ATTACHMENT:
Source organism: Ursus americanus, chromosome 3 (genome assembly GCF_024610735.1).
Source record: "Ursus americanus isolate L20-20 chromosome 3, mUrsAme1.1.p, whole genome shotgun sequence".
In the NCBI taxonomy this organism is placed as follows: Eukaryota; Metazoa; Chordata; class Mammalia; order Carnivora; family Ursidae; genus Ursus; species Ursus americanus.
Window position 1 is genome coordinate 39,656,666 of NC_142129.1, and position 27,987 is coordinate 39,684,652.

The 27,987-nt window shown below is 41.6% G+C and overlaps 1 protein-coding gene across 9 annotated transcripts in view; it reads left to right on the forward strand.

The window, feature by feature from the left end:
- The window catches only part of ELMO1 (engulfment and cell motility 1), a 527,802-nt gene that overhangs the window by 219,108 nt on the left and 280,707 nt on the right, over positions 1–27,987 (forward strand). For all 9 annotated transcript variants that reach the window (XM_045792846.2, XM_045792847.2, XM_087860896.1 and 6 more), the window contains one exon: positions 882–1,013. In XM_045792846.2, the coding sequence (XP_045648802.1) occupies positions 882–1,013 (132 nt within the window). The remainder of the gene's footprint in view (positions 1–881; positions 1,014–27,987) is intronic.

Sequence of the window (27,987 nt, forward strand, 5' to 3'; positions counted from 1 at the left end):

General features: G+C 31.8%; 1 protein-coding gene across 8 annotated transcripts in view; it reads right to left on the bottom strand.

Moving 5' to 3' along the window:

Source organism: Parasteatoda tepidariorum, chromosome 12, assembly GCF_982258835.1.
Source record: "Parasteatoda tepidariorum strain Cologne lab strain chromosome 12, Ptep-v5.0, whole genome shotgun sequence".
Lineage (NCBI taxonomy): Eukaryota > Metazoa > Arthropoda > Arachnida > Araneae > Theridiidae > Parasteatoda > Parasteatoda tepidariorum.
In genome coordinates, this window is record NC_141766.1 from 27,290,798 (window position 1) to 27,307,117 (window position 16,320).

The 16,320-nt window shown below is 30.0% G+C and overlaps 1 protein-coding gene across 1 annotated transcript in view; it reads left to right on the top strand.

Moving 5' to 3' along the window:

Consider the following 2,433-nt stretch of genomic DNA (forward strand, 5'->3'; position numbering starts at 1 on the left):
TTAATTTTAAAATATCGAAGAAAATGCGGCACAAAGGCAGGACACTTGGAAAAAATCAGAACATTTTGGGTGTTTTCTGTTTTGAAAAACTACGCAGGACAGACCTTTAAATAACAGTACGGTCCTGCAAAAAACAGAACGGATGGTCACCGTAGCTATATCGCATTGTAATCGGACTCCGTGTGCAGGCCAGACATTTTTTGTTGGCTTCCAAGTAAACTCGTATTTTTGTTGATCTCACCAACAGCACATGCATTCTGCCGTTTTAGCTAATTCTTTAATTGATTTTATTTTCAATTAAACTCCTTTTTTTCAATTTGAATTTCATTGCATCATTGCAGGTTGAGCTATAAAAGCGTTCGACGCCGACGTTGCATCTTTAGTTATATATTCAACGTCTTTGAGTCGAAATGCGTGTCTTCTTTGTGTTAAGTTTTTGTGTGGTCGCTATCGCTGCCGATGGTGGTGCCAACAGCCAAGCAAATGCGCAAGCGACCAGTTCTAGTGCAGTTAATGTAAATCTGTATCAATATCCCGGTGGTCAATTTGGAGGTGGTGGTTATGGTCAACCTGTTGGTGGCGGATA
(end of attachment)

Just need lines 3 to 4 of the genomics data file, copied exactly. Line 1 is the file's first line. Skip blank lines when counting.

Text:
In the NCBI taxonomy this organism is placed as follows: Eukaryota; Metazoa; Chordata; class Mammalia; order Carnivora; family Ursidae; genus Ursus; species Ursus americanus.
Window position 1 is genome coordinate 39,656,666 of NC_142129.1, and position 27,987 is coordinate 39,684,652.